A turbriskafil. +10 to anyone who gets the reference.
I don't celebrate Thanksgiving (Poor you! D: )
Cook the Turkey? Is that like choking the chicken?
Arguing with other internet users is just marginally more productive than counting the ants in your garden.
If you make something idiot-proof, people will bring a better idiot.
this one was smoked this year, but a good fried turkey is quite divine....
we also had a ham. So many sandwiches were made afterwards.
Oven baked, I'm not a good cook but gravy makes it all work out in the end.
non-american, so i don't celebrate thanksgiving. and i don't enjoy eating a lot of meat, but if, then i rather have red meat and fish. but that OP's glazing recipe sounds great! i'm gonna try it for sure on a small piece of chicken or something...
I boned our turkey this year (get your mind out of the gutter!). Basically, you remove the entire skeletal system from the bird and roll it up, secure with some twine, and bake. The nice thing is that it A) Cooks in 2 hours at 350 degrees, and B) Makes it much, much more eligible for putting stuffing in it, because you're essentially making a roulade. I highly recommend trying it out next year, as it produces a far better bird, and with a lot less waste, too!
Somehow I don't see the connection between fat Americans and a holiday with the main goal to eat as much as you can. No, I don't see it.
Last edited by Pendulous; 2011-11-26 at 03:49 PM.
No, seriously, I don't see what your post has to do with the topic of this thread. Stop trying to derail it and go away.
---------- Post added 2011-11-26 at 07:24 AM ----------
- Brine the turkey. Bringing helps keep the meat moist during cooking, and adds a lot of flavor to it.
- Cook it properly. Leg meat requires a higher internal temperature to be 'done' than the breast meat, so by the time the legs are done, the breast is dried out unless you do it right. Next time try sliding your turkey to the very side of the oven for the first half of cooking, and then slide it all the way over to the other side of your oven for the second half. The increased heat radiating from the oven wall will cook the side of the turkey a little more in the same amount of time.
- You tried to cook too big of a turkey. If you have a lot of people to feed, cook two smaller turkeys instead of going for one humongoid bird, as by the time they fully cook, they're dried out.
- Get a proper bird. If you buy it frozen in the grocery store, then it's going to have little flavor. Look for something called a Heritage bird, which is allowed to grow naturally and given plenty of space and fresh feed. They grow slower, they're a little more expensive, but they're so full of proper flavor it's not even funny. Shit in, shit out basically.
- Basting ensures a crispy skin, not a moist bird, so don't fall into the trap of basting every 15 minutes, as the constant opening of the oven door decreases heat and increases the amount of time needed to cook the bird.
- The USDA tells us that a bird is safe to eat at 180 degrees internal temperature, which also means that it's hopelessly dried out. 165 degrees is still just as safe, and the meat retains most of its moisture. Keep in mind that a bird will continue to heat up for up to a half hour after coming out of the oven, so take it out when it's 5-10 degrees lower than your target.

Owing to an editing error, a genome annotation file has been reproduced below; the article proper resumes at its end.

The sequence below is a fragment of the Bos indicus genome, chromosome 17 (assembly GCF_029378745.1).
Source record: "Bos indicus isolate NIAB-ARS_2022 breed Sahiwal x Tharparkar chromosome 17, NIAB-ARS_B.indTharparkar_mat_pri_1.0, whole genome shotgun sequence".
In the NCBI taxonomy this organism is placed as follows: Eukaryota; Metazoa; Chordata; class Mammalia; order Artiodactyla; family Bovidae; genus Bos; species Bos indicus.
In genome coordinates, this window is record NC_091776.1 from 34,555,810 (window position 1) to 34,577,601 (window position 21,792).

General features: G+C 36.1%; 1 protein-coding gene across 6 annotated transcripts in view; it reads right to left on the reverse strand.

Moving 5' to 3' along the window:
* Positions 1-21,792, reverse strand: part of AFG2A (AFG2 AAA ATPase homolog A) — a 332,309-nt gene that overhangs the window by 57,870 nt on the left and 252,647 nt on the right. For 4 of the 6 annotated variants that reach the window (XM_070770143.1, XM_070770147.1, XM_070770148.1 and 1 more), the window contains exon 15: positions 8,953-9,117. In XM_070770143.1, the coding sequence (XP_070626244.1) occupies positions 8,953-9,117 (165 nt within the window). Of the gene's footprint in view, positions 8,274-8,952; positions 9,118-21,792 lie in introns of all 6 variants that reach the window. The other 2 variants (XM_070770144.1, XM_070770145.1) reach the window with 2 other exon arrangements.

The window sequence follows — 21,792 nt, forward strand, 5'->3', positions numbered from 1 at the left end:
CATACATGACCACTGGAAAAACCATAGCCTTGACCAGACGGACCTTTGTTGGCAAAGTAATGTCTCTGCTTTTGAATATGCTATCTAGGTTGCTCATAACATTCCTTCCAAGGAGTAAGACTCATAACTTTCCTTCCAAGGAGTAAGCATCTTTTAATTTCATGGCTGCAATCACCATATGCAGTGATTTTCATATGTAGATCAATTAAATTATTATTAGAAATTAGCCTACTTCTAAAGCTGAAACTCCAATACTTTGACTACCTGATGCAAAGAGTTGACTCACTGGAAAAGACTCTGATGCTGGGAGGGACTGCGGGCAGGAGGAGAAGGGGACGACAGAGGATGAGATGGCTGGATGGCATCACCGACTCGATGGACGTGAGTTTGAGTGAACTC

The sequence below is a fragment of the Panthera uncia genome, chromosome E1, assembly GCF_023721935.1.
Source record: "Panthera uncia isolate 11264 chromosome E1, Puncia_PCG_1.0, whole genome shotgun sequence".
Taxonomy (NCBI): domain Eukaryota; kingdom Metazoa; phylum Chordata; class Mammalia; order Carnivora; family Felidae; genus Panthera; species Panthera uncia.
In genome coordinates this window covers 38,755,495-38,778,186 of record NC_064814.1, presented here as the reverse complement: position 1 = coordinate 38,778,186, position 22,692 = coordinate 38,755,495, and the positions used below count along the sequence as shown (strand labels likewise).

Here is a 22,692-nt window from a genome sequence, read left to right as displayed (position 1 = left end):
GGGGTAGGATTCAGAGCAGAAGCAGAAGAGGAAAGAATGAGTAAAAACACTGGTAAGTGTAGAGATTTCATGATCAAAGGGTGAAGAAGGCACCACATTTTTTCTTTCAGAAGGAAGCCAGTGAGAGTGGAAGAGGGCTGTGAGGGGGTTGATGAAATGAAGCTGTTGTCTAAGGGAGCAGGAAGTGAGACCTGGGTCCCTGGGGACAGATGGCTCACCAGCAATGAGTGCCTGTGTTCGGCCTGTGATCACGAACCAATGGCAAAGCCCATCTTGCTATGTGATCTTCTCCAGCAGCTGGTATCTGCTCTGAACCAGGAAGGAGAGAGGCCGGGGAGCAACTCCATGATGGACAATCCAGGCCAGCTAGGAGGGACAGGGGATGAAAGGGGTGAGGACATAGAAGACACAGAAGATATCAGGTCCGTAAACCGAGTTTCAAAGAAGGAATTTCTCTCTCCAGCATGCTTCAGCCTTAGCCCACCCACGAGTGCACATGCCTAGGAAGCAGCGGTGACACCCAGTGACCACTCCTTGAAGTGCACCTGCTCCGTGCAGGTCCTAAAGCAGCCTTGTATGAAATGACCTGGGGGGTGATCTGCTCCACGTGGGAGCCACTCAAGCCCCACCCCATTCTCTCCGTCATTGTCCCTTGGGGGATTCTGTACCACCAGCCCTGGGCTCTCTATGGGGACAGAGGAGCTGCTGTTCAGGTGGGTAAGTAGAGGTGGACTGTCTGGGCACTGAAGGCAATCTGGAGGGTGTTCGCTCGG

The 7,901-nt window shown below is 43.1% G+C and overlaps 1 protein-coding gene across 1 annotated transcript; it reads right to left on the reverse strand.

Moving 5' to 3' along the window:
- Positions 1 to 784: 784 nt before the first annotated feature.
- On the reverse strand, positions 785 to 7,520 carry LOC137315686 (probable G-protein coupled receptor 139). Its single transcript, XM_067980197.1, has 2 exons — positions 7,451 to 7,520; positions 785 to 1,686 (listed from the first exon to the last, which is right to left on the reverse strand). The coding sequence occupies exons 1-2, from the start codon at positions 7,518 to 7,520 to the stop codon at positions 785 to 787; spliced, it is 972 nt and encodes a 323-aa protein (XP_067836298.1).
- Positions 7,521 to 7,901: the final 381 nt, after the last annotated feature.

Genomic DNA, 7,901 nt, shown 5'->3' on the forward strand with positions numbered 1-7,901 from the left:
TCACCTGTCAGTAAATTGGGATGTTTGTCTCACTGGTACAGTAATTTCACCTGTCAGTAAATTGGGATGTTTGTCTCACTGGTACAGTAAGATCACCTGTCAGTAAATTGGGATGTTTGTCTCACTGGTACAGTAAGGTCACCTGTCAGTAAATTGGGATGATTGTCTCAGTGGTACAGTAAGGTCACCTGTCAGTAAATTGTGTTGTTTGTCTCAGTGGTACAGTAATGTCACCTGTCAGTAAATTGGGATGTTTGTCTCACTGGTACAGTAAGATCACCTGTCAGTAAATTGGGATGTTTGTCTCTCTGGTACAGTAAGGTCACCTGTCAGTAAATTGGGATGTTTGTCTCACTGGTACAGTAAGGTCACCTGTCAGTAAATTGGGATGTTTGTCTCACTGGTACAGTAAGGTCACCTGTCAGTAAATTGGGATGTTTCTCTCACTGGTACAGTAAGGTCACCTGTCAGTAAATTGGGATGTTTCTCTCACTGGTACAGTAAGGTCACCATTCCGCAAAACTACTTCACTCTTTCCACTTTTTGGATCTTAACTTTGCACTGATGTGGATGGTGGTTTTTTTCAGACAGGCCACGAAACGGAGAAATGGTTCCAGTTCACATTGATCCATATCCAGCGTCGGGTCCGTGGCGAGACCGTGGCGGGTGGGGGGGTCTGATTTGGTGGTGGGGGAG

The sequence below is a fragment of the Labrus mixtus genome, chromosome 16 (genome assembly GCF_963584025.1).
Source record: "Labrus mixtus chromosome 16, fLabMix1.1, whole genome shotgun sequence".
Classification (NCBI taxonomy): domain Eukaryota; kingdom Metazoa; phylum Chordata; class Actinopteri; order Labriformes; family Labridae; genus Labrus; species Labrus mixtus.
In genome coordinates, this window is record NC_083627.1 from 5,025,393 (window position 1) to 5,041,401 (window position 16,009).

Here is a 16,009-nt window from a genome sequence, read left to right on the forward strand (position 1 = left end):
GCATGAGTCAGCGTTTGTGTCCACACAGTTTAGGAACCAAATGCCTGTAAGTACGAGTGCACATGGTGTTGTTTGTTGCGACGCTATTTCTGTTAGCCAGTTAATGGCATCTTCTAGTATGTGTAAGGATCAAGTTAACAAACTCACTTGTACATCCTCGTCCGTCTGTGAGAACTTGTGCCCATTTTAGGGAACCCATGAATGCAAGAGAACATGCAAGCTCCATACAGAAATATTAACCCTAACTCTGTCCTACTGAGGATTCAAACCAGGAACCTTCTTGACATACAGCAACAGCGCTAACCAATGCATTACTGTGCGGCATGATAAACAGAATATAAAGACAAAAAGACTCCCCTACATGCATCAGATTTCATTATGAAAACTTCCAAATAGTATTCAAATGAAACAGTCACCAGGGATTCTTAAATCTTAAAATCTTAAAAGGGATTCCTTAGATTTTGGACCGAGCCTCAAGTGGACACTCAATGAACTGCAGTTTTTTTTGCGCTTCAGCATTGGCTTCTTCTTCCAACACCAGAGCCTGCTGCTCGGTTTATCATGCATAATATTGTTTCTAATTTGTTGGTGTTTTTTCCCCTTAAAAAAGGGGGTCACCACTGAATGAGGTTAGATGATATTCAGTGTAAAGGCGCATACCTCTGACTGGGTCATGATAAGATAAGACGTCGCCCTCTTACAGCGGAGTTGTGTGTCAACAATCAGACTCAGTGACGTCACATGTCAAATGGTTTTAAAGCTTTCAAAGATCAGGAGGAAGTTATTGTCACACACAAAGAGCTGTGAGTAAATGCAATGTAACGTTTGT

- Rest your bird for a half hour before carving it; tent it with foil to keep the heat in. Resting it allows all the juices in the breast meat (typically the drier part) to evenly redistribute throughout after being forced to the center by the heat. If you cut into it without a rest period, guess where your juices have gone? Yup, all down into the carving platter.
Turkey can be amazing if you take the steps to properly cook it. If you half-ass it though, you're going to end up with a dry, flavorless hunk of meat.
The main "technique" for me is breaking down the bird before cooking it. That is, don't try to cook a whole turkey. This is fine for me, because my family has no tradition of carving the turkey at the table. Having it in 8 pieces (2x each of breasts, thighs, legs, and wings) allows you to more accurately gauge the temperature of each piece and control how they're being heated. Also, it cooks faster this way.
That said, I cooked two turkeys this year. I broke them both down and brined for about 6 hours. One was roasted in the oven with onions, celery, and carrots over a drip tray (needed something to make gravy with!). The second was grilled outside. Both turned out great.
Also, the two turkeys I used were from a local organic farmer and were slaughtered the day before I cooked them. It makes a difference.
Last edited by belfpala; 2011-11-26 at 07:08 PM.
we have turkey for christmas but it's very bland i prefer chicken >.<
it's just traditional to have turkey at christmas so we have it anyway no matter what it tastes like :P
When you're cooking for a large number of people in your home, though, turkey makes sense. Let's see... do I want to prep and cook 2 turkeys, or 10 chickens?
I love my family. Our Christmas tradition: they eat whatever I decide to make.
Last edited by belfpala; 2011-11-26 at 07:24 PM.
I cooked mine in the NuWave Oven. It was my first time doing it, and it turned out amazing. The fact you can start from frozen saves soo much time, too.
And I actually had my turkey yesterday since I went to my aunty's parents' house for Thanksgiving dinner on Thursday. Then, I had Turkey Hash for breakfast this morning. Turkey Hash breakfast > Thanksgiving dinner